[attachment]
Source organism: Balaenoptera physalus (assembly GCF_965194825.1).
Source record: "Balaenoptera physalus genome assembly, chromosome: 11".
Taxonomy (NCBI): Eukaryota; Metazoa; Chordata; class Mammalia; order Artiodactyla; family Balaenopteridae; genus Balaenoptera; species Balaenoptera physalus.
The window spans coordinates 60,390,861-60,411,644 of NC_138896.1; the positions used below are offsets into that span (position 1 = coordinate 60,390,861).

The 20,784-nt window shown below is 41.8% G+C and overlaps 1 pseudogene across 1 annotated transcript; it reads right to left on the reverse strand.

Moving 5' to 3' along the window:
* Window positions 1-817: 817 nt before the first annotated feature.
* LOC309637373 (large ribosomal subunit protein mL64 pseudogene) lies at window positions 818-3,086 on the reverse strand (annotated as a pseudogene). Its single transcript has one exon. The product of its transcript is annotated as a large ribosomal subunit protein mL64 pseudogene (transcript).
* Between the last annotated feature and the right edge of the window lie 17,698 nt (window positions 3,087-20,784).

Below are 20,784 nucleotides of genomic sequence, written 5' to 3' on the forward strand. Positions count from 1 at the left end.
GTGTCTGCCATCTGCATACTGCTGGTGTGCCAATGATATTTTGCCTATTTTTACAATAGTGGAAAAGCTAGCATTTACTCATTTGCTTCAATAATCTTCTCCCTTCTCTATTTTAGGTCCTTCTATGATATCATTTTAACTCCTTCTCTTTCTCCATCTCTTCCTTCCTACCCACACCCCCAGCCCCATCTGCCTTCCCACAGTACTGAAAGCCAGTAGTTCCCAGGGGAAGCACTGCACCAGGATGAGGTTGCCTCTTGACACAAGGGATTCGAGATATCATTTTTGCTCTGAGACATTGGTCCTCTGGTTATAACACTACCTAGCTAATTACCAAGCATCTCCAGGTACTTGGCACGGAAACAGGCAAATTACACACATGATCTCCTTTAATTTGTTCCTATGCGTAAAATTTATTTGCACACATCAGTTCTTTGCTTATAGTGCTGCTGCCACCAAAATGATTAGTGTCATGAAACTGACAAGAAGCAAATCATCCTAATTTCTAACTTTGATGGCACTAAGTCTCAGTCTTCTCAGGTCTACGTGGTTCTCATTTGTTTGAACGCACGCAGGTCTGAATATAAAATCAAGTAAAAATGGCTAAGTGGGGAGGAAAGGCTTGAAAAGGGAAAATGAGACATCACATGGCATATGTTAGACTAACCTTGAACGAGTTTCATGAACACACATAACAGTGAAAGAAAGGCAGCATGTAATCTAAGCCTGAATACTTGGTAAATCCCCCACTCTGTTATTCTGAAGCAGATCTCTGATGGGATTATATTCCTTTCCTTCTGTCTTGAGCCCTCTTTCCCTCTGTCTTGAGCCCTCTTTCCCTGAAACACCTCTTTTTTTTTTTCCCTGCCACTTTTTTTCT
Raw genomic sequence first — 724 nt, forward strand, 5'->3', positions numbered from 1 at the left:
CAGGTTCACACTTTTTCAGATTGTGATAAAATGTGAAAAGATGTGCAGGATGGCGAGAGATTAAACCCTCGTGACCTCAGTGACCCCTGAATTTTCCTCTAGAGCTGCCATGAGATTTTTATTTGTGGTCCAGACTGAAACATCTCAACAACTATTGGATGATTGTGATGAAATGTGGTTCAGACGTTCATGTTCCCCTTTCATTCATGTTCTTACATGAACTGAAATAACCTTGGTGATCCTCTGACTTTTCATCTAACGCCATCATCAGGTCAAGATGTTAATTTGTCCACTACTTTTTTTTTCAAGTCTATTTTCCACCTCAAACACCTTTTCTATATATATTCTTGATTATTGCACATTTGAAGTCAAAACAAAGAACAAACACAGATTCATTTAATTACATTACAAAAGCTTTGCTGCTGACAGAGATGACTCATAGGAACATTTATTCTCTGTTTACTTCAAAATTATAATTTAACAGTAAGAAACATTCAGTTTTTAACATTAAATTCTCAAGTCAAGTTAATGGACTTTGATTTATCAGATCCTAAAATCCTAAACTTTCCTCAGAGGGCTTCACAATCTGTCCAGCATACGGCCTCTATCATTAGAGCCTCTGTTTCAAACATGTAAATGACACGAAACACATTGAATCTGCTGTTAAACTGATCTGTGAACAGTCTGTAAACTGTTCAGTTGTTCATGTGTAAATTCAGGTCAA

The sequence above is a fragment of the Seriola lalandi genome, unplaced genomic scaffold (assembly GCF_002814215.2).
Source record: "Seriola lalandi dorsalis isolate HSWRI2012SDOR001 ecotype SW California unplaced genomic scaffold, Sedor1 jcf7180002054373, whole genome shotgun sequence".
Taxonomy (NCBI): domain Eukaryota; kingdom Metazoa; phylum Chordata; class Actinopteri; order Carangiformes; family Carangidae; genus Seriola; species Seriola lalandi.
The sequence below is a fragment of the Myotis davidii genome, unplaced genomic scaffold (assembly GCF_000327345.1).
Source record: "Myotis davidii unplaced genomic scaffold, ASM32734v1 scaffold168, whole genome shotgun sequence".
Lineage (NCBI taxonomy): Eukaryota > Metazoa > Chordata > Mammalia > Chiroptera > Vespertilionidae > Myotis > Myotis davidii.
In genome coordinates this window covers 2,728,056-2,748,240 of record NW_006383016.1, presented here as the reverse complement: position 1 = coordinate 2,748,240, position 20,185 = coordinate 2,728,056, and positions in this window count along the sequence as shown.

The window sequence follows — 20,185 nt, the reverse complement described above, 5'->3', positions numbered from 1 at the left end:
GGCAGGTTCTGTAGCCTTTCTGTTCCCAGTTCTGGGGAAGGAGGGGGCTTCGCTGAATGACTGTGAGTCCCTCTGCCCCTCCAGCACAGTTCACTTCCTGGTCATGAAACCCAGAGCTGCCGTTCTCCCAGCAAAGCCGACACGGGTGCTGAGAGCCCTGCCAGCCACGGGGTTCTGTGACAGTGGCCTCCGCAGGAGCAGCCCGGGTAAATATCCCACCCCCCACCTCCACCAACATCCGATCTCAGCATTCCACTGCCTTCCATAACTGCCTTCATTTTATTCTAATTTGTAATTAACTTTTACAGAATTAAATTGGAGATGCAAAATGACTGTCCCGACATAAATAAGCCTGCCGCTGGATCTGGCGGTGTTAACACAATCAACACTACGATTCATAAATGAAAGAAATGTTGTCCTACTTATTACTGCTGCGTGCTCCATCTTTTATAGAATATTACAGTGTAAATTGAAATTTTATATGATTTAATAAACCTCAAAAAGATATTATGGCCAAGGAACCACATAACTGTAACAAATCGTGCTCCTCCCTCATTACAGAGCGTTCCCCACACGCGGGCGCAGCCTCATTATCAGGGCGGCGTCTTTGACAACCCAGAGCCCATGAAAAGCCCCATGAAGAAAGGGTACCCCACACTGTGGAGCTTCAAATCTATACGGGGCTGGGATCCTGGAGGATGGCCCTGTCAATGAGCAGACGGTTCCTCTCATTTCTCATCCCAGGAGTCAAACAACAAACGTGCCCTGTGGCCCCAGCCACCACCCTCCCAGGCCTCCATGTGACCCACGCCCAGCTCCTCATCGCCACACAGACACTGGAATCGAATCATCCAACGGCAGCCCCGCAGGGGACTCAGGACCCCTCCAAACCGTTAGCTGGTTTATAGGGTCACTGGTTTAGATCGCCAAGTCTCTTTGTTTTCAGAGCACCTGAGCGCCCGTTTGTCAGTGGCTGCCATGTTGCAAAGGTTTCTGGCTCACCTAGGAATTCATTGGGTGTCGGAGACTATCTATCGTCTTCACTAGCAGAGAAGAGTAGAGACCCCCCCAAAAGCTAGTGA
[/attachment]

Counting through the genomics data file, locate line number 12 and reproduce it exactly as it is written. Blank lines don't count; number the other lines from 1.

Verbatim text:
Raw genomic sequence first — 724 nt, forward strand, 5'->3', positions numbered from 1 at the left: